Where Every Jew is Family

Build the Wall?

A family leaves the country stealthily to build a better life.  But the authorities caught up with him and they built a wall.

I’m speaking of Jacob and his family.  For years he worked for his uncle Lavan.  He had to leave clandestinely with his wives and cattle in order not to arouse the ire of his uncle.  But Lavan found out and they had a confrontation.  He complained, “the children are my children, the flocks are my flocks.”

You see, there are two aspects to life.  There’s the material (business, farming, leisure) and the spiritual (prayer, study, mitzvot).  Lavan was upset that Jacob was escaping.  He reasoned:
“I am willing to concede that you should live your life Jewishly.  But I’m not willing to yield the children—the new generation.  These children are the product of modern times and should be raised in the spirit of modernity and progress!

“Furthermore, religious observance is only acceptable in the synagogue, when you are praying or studying the Torah. But when you are outside the synagogue, ‘tending your flocks’ and pursuing your livelihood, you must do it my way. You must leave behind the Torah and conduct business in the ‘normal’ manner. Otherwise, how do you expect to earn a living?”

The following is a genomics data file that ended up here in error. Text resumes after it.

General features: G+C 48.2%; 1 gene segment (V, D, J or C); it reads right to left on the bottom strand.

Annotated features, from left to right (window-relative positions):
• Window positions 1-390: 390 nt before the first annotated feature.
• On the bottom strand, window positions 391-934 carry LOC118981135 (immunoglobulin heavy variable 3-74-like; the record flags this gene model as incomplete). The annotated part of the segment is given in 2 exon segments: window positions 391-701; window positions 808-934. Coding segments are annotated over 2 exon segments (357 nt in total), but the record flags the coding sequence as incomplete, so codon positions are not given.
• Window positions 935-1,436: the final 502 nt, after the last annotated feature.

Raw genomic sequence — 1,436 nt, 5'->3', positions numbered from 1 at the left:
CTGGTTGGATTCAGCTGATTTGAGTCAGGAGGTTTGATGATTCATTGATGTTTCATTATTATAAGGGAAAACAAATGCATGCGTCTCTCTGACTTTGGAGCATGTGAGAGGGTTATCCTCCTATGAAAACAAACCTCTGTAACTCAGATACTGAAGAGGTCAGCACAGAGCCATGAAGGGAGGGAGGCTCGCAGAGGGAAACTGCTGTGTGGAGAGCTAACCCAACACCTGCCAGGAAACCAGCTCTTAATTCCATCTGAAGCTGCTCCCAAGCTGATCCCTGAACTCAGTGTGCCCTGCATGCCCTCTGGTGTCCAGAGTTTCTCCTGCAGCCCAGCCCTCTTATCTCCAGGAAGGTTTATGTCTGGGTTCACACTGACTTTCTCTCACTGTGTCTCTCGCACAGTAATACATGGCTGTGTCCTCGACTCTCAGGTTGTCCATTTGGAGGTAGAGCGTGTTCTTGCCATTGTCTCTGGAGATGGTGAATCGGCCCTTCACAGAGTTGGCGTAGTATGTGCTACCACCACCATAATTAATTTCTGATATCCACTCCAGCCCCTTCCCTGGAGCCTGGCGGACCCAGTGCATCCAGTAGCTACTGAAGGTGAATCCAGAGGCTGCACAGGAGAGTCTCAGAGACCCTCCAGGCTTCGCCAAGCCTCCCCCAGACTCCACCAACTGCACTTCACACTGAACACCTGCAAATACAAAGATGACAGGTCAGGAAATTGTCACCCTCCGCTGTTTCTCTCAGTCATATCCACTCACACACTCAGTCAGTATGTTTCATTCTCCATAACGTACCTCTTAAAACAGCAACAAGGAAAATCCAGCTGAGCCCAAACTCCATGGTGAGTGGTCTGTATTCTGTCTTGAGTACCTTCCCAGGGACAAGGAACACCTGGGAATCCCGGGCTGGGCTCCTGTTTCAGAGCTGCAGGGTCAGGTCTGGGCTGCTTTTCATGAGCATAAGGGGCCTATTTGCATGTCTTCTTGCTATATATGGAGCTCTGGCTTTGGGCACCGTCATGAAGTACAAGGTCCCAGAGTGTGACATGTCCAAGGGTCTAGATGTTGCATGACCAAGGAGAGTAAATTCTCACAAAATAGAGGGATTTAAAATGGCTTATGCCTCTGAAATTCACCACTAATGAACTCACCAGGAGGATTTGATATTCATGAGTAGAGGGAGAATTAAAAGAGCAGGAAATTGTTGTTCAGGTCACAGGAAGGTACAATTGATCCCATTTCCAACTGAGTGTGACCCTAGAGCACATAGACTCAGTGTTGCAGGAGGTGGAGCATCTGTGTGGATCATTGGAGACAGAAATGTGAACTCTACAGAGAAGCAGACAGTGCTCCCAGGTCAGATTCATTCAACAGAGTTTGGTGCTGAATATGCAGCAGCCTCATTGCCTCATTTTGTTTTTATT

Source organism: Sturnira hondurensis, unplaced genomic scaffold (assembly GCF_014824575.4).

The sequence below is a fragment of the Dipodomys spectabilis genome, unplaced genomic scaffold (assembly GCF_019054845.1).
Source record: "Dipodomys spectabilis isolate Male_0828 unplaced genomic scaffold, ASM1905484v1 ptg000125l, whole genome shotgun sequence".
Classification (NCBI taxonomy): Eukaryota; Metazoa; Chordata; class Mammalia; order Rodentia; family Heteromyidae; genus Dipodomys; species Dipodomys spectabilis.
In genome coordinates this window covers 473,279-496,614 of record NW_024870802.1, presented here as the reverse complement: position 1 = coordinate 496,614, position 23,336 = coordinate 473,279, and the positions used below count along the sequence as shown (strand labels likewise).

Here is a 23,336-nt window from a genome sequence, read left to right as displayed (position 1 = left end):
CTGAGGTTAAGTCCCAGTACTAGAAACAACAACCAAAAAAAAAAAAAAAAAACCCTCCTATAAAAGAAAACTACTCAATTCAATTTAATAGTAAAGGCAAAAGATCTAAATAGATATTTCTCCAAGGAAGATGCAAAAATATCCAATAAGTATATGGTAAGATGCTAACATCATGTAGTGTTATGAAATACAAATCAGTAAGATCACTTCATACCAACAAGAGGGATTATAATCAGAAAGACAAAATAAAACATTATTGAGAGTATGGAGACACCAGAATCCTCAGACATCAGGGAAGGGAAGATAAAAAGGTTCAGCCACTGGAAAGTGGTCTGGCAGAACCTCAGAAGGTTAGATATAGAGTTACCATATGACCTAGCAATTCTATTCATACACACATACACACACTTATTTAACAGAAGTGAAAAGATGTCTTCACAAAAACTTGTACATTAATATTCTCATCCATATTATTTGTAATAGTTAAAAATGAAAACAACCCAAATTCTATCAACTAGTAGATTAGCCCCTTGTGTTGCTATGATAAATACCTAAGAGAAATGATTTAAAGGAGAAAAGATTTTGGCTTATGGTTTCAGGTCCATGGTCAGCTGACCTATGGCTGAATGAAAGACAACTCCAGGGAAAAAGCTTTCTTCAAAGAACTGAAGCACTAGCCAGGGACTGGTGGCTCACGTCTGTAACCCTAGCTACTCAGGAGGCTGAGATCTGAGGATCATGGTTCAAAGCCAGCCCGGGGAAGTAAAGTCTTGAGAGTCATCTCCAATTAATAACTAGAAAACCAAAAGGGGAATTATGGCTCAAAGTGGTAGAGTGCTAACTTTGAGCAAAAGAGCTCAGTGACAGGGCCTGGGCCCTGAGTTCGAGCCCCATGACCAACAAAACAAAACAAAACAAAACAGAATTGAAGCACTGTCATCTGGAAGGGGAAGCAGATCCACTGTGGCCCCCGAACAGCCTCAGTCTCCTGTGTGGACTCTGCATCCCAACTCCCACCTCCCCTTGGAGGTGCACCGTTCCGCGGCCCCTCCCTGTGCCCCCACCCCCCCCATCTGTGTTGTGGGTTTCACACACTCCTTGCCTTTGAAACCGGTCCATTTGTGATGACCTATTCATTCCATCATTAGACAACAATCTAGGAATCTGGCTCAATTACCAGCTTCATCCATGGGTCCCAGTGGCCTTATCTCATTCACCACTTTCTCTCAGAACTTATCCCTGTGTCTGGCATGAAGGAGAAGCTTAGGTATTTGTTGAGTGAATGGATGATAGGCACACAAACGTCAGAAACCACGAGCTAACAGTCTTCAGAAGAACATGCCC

But Jacob’s response is that although materiality may appear to be the domain of ‘Lavan,’ it is really God’s domain; our mission is to elevate it and sanctify it by conducting our affairs it in accordance with the Torah’s lofty expectations of us!

Upon parting from his father-in-law, Jacob symbolically expressed these conditions for their continued relationship—which allowed for some interaction between him and Lavan—by constructing a mound of stones. As opposed to a solid wall, a mound is a collection of unconnected stones, signifying that the separation is not absolute.  Spiritually, this means that Jacob was not erecting an impenetrable barrier between himself and the realm of Lavan. He would continue to enter Lavan’s realm for the “business” of harnessing the sparks of holiness that reside there, but he would do so while remaining detached from the Lavan-like approach to life.

Similarly, the “mound” we erect to distinguish between ourselves and the mundane world around us must be left semi-permeable. Although we must cross that mound in order to conduct our business of sanctifying the material world, we at the same time must remain aloof from its materialism.

Shavuah Tov!
~Rabbi Yossi

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